Where do we go from here?

First, learn as much as you can about the impact the CRA will likely have on open source. To get a head start, we recommend these resources:

We also recommend looking at the Tragedy of the Digital Commons written by Chinmayi Sharma. This detailed paper takes a look at the long history of commercial software manufacturers' side-stepping responsibility with a common review of how the government is shifting a focus toward software manufacturer liability.

Finally, as the CRA moves forward, Sonatype believes it’s important to understand the basics of the regulation, since it might have a long tail of reverberations in today’s software-driven world, especially with regard to the future of open source software in the EU. Below we provide an overview of the CRA in its approved state.

Fact sheet: CRA

The CRA is a cybersecurity regulation proposed by the European Commission and is meant to augment cybersecurity and cyber resilience in the EU through common cybersecurity standards for products with digital elements.

The European Commission first proposed this law with a published draft on September 15, 2022, introducing it as a regulation for the European Parliament and European Council for horizontal cybersecurity requirements.

What is the intent of the CRA?

The CRA intends to combat threats affecting products with digital elements by bolstering the standards under which the products are developed and delivered.

The European Commission states the CRA’s two main objectives as the following:

  • Create conditions for the development of secure products with digital elements by ensuring that hardware and software products are placed on the market with fewer vulnerabilities and ensure that manufacturers take security seriously throughout a product’s life cycle.
  • Create conditions allowing users to take cybersecurity into account when selecting and using products with digital elements.

The CRA’s requirements would be mandatory while also being complementary to existing European cybersecurity rules in hopes to strengthen the security of software supply chains.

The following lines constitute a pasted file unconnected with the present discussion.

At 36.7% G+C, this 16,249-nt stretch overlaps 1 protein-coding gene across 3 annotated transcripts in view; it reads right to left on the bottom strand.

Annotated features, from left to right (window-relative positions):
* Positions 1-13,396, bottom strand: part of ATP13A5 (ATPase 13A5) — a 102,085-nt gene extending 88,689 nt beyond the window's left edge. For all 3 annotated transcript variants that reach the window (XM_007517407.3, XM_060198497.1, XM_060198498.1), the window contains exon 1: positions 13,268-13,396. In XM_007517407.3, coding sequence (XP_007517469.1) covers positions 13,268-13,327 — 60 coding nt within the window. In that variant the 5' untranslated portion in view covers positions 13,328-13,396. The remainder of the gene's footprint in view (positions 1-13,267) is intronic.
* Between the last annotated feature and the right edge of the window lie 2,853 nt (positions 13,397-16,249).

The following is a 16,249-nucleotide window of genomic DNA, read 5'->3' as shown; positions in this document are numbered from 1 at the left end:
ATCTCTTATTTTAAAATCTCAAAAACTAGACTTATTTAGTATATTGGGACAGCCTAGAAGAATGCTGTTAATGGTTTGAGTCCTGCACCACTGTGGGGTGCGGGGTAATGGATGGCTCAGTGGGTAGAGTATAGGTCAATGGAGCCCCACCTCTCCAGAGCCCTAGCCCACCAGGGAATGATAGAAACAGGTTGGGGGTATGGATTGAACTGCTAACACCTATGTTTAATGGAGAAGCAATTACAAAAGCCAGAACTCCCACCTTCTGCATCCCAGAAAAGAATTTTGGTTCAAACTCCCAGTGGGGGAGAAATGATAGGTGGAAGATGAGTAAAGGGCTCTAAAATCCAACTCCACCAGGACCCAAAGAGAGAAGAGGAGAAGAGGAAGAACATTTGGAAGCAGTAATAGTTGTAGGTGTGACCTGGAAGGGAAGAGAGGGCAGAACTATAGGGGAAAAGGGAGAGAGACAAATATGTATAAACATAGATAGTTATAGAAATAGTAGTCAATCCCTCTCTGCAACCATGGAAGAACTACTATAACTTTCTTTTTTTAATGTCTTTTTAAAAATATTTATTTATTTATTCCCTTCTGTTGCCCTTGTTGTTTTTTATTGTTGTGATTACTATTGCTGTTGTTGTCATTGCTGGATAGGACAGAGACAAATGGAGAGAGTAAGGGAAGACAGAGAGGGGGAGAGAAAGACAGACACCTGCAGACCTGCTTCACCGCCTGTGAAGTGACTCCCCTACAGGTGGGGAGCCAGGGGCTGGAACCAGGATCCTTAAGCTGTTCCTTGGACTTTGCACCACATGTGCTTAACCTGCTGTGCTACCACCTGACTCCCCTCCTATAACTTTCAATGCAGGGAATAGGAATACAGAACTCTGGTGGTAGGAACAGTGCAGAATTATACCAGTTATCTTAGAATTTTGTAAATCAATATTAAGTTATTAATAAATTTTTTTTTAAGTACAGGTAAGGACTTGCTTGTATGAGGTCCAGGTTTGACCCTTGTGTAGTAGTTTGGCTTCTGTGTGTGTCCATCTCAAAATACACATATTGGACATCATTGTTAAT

Who falls under the authority of CRA?

The CRA applies to any commercial software product developed or sold in the EU with an exception for products “developed in a non-commercial setting.” For example, in the case of open source software, “where free and open source software is developed by a single organization or an asymmetric community, where a single organization is generating revenues from related use in business relationships, this should be considered to be a commercial activity.“ 

Manufacturers of any products with digital elements sold in the EU market will need to abide by the mandatory requirements stipulated in the CRA. As these manufacturers remain responsible for cybersecurity throughout each product’s lifecycle, they will need to report any actively exploited vulnerabilities or incidents.

Upon adoption of the CRA, manufacturers will have two years to adapt to the regulation’s requirements. However, the stipulation to report actively exploited vulnerabilities or incidents takes effect after one year.

When did the European Parliament vote on the CRA?

This month, political groups such as the European Council and the European Commission held final discussions of proposed changes to the CRA. On July 19, 2023, the European Parliament's Committee on Industry, Research, and Energy (ITRE) voted to adopt the rules of the CRA.

Following this vote and the agreements between EU governing bodies, the Spanish presidency will reportedly negotiate with the European Parliament on the final version of the legislation.

What further revision is expected to the CRA?

According to the fact sheet provided in September 2022, the European Commission intends to periodically review the CRA and report findings regarding its implementation and function.

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Written by Aaron Linskens

Aaron is a technical writer on Sonatype's Marketing team. He works at a crossroads of technical writing, developer advocacy, software development, and open source. He aims to get developers and non-technical collaborators to work well together via experimentation, feedback, and iteration so they can build the right software.